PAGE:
Economy & Business

Trump’s Proposed China Deal Won’t Help the Economy

President Donald Trump and Chinese President Xi Jinping shake hands after making joint statements at the Great Hall of the People in Beijing, China, November 9, 2017. (Damir Sagolj/Reuters)
It ignores cheating and free-market norms alike.

The Trump administration’s attempt to strongarm China into buying hundreds of billions of dollars’ worth of American goods to counteract America’s Chinese imports is based on broken economics. It reverses the traditional American policy of encouraging liberalization for transitional economies and, for all its bluster, would do nothing to address Chinese intellectual-property theft, the issue that was supposedly the impetus behind this whole policy push. China has refused the request so far, but if it acquiesces, it will not be good news.

It is popularly assumed that exports are better for the economy than imports are, but this is incorrect. The idea comes from an economic system utilized by European empires, “mercantilism” — a system from which Americans proudly broke away when they declared their independence. As Milton Friedman put it, mercantilism’s precepts are backwards:

The gain from foreign trade is what we import. What we export is a cost of getting those imports. And the proper objective for a nation as Adam Smith put it, is to arrange things so that we get as large a volume of imports as possible, for as small a volume of exports as possible.

Far from representing a problem, imported goods improve our quality of life through a combination of increased purchasing power, their vital role in growing domestic manufacturing, and higher employment. As Larry Kudlow, who recently joined the Trump administration, noted on NPR last year, “if we’re in a position of having a large trade deficit that means we’re growing, and we’re growing faster than the rest of the world. We’re importing capital, and that capital can build factories, can put up car plants, whatever. It’s fabulous.”

You don’t have to think too abstractly to find examples: The last time you went into a small business that accepts card payments, you might have seen a payment system, such as Square’s cash register, that was attached to an imported Android or iOS device. These units allow businesses to accept a wide variety of payments at a much lower cost than they would incur were they to set up such a system on their own. The idea behind the system is American — Square is based in San Francisco and employs thousands of people. Some of the technology, however, is not.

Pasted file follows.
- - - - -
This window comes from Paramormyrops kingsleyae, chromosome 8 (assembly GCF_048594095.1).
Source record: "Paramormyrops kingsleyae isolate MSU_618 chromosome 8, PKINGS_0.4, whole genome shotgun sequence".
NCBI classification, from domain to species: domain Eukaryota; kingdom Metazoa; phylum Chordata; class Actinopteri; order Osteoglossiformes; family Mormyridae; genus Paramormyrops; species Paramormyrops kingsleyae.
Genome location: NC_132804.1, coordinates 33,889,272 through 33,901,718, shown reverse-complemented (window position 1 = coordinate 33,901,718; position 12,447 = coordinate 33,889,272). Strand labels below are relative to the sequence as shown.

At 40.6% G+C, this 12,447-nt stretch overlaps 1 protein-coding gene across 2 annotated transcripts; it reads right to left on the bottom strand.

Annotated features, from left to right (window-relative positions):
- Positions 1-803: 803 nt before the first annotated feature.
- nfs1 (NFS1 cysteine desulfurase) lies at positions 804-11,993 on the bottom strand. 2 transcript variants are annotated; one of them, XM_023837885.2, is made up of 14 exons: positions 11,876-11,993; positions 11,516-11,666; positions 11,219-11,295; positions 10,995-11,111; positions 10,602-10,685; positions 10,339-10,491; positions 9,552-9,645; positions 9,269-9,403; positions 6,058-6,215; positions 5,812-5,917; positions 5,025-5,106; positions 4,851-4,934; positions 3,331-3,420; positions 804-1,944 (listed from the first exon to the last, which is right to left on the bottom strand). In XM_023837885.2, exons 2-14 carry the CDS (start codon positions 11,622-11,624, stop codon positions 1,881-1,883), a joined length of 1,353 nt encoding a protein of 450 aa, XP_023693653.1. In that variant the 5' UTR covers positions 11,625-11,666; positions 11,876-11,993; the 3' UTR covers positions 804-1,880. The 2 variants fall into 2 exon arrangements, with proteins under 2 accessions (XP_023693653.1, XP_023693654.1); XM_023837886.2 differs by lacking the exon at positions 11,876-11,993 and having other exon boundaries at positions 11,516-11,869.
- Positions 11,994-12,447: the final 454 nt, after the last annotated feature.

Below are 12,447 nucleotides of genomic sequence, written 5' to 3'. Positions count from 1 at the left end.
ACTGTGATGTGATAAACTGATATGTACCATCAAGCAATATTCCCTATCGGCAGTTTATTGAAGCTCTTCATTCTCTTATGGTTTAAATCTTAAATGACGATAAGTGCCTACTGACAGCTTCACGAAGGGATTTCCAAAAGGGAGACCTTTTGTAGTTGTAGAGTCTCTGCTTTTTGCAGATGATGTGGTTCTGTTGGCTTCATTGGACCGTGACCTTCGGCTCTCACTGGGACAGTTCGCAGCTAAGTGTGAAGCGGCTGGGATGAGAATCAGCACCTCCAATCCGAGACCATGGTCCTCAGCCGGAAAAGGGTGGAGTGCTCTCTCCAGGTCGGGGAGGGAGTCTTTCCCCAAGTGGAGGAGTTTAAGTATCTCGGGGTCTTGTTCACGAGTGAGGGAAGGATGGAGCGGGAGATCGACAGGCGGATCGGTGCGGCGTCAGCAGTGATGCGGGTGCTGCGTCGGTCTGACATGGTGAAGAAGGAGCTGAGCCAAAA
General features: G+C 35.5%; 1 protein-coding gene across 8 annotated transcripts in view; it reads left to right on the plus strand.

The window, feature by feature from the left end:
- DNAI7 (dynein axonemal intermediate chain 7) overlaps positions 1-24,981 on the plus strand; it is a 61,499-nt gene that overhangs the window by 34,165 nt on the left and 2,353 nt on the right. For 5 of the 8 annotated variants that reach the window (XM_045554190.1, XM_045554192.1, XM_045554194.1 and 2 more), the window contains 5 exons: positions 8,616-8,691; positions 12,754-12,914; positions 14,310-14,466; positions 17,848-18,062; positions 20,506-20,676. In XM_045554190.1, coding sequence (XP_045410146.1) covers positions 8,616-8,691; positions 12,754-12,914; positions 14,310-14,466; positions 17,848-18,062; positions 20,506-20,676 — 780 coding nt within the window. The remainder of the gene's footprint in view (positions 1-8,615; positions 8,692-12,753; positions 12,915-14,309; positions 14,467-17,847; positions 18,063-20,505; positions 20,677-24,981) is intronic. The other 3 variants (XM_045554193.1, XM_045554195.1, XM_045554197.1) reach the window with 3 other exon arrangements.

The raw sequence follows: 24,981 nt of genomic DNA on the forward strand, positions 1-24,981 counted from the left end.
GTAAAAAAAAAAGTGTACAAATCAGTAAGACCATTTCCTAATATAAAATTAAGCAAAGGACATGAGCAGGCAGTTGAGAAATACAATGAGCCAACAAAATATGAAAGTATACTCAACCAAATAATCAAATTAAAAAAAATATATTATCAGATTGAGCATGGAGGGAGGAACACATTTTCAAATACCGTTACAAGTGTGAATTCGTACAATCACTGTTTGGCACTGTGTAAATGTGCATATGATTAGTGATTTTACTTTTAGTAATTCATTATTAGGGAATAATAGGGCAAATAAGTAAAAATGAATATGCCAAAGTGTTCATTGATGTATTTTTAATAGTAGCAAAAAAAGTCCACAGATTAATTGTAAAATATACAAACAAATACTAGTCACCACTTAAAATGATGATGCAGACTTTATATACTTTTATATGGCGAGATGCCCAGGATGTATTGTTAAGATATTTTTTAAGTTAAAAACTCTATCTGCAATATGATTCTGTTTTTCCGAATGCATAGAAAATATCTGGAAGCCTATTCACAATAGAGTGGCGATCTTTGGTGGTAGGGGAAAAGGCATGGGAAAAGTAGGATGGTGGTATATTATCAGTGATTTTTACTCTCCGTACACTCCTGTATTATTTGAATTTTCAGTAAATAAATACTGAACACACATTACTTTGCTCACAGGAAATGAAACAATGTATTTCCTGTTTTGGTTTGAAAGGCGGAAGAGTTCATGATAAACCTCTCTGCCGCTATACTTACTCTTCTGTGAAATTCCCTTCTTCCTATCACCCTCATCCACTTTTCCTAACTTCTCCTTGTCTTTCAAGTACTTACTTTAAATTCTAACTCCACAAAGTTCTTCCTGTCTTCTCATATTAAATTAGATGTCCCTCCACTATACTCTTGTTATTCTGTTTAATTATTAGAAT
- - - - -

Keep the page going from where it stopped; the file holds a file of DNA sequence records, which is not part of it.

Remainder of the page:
Is this a problem? No. Simply put, imports allow American businesses access to the materials they need to make their ideas reality, and as a result create economic value and jobs. Moreover, imports actually help American manufacturing. An executive at J. Press, the iconic American clothier patronized by everyone from Frank Sinatra to Martin Luther King Jr. to National Review’s own founder Bill Buckley, recently noted that import restrictions make it much more difficult for his company to make its suits in the U.S.: “We have full duty on fabric coming into the U.S. protecting mills that no longer exist. But if the same suit manufacturer has the garments made in Canada or Mexico, then there’s no duty on the fabric. It’s not a great situation.” Import restrictions on materials, whether steel tariffs or fabric taxes, mean that American manufacturers are artificially priced out of the market — ironically enough, as a result of measures that are supposed to protect American industry.

A China deal of substance would embrace the power and growth that comes from free trade, and leverage those benefits to shine a light on cheating in the market.

The lower cost of living that results from easy access to imports is significant. An HSBC study estimates that the the extra purchasing power provided by lowered trade barriers after World War II led to an additional $13,600 in income per American household. And it’s not just prices that are affected. Access to imports means that healthy produce is available no matter the season. This is why you can buy fresh flowers for winter holidays such as Valentine’s Day.

It is hard to imagine that sending away the things that we use domestically (which is what Trump’s coveted trade policy, if taken seriously, would entail) would improve our standard of living. And it would be flat-out disturbing should the U.S. attempt to mandate the acceptance of our exports.

The Chinese government may well go along with the Trump admistration’s proposal to reduce the “trade deficit” if U.S. negotiators treat that as their top priority, as statements from the president and Steven Mnuchin have suggested they may. China could, say, buy additional produce, which would look like a victory to the administration. But such an agreement would let China escape international pressure against its real cheating (especially on intellectual property and trade secrets). The Chinese government could point to the “deal” when asked about misconduct, especially if the U.S. gives it its imprimatur. If the aim is solely to achieve a superficial reduction in the “trade deficit,” this outcome would be salutary. But if the aim is to ensure good business behavior across the world, the maintenance of a strong international trading system, and an arrangement in which property rights are respected and violators are taken to account, it would be a disaster.

A China deal of substance would embrace the power and growth that comes from free trade, and leverage those benefits to shine a light on cheating in the market. What we have heard so far ignores cheating and free-market norms alike.

Jibran Khan is the Thomas L. Rhodes Journalism Fellow at the National Review Institute.

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